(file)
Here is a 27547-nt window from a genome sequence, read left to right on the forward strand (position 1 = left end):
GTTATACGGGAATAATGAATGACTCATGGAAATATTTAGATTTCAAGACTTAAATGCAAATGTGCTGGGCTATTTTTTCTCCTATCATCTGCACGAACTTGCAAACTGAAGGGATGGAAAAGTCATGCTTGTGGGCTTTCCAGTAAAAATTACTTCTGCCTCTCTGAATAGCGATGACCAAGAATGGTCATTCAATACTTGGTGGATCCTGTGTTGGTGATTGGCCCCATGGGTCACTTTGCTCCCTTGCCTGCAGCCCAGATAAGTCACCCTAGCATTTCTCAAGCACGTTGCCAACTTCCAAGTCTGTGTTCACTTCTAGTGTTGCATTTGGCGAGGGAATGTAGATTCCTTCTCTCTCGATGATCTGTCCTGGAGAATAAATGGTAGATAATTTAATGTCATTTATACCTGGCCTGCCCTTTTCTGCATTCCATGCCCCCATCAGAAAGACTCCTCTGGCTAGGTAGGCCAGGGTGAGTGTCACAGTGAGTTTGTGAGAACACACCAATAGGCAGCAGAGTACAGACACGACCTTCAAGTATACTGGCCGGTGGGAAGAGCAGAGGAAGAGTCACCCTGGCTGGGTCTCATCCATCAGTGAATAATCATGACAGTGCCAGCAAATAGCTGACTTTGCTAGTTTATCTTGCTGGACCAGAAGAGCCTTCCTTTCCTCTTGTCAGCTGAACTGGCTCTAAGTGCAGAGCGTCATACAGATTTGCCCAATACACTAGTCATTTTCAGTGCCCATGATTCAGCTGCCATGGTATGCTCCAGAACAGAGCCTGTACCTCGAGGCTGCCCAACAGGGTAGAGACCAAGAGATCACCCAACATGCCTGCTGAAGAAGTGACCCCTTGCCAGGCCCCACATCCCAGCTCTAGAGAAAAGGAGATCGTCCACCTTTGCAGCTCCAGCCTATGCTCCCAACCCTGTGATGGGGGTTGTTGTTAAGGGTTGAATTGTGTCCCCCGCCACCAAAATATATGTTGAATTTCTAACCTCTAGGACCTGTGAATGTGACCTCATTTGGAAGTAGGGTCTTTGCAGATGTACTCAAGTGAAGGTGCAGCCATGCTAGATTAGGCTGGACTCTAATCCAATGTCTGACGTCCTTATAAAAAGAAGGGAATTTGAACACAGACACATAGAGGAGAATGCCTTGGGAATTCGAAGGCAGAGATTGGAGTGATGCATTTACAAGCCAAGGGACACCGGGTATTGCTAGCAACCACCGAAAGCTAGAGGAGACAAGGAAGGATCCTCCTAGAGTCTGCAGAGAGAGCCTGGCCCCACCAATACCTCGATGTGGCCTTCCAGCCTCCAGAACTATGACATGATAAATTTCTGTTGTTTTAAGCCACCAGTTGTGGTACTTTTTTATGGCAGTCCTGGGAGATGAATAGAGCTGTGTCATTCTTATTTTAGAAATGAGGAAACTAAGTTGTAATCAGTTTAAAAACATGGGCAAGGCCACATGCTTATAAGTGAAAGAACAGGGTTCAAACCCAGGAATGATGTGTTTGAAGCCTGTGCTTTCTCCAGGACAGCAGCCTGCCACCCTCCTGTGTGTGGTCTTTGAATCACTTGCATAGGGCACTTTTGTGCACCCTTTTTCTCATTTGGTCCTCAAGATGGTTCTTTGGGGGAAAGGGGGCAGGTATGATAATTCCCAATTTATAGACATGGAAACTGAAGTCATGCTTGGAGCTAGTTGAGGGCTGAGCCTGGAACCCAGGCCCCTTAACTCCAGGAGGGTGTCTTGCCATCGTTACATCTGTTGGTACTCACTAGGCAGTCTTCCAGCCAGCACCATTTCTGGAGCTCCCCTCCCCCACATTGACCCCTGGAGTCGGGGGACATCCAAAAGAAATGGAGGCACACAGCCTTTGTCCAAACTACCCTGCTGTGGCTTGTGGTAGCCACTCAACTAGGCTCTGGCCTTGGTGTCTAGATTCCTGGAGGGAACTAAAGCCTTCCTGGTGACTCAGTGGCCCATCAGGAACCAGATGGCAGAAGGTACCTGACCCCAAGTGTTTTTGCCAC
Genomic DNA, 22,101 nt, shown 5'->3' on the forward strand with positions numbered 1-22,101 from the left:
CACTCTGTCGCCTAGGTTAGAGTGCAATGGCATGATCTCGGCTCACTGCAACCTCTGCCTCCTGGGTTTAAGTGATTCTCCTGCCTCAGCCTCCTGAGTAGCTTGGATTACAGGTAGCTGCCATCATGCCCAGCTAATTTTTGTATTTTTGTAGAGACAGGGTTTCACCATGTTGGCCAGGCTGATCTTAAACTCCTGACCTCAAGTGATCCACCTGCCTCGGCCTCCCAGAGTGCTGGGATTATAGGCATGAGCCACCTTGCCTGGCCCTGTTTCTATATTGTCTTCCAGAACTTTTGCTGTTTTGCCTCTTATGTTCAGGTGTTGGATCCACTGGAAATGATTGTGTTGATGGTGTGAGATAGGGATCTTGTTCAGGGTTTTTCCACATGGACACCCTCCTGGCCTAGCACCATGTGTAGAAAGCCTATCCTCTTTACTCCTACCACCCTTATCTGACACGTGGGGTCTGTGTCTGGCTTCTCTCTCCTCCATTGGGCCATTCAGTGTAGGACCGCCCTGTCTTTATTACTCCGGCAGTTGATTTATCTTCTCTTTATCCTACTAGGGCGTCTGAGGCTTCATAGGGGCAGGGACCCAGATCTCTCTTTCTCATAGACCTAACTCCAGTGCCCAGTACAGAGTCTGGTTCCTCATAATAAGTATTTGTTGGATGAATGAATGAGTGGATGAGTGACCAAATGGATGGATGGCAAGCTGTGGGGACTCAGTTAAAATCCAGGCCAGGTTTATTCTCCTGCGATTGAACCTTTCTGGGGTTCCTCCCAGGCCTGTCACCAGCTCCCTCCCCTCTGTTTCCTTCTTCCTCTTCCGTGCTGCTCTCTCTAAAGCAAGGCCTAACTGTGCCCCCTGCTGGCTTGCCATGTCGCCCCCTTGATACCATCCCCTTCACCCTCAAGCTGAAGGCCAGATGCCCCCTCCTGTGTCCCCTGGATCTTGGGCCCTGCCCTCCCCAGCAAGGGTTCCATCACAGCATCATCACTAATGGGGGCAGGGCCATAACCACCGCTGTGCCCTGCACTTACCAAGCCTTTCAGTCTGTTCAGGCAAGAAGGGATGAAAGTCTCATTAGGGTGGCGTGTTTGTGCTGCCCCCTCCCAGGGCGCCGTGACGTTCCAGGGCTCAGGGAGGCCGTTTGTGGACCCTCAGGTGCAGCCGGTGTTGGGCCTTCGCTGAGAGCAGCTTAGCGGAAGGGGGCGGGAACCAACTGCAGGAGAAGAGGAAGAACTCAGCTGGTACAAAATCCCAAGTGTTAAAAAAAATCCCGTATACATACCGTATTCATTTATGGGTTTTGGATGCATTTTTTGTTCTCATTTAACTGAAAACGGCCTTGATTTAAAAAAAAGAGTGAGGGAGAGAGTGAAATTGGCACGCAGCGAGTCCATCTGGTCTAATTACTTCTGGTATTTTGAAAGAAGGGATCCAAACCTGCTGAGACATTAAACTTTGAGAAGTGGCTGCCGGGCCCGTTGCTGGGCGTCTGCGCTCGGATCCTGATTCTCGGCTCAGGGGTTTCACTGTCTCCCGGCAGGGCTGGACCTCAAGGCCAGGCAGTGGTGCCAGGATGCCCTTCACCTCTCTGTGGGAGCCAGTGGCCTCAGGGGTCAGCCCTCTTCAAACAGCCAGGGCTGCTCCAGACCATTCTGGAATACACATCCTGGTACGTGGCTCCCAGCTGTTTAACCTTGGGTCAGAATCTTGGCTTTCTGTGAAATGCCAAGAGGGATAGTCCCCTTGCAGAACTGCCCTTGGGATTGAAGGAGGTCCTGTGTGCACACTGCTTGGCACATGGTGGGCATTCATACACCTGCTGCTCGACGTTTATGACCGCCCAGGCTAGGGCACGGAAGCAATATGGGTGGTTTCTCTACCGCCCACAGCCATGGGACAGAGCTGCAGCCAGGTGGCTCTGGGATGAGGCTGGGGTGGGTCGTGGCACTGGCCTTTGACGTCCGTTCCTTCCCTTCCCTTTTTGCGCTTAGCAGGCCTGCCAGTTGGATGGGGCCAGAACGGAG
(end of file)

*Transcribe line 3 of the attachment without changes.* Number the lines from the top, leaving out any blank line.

Genomic DNA, 22,101 nt, shown 5'->3' on the forward strand with positions numbered 1-22,101 from the left: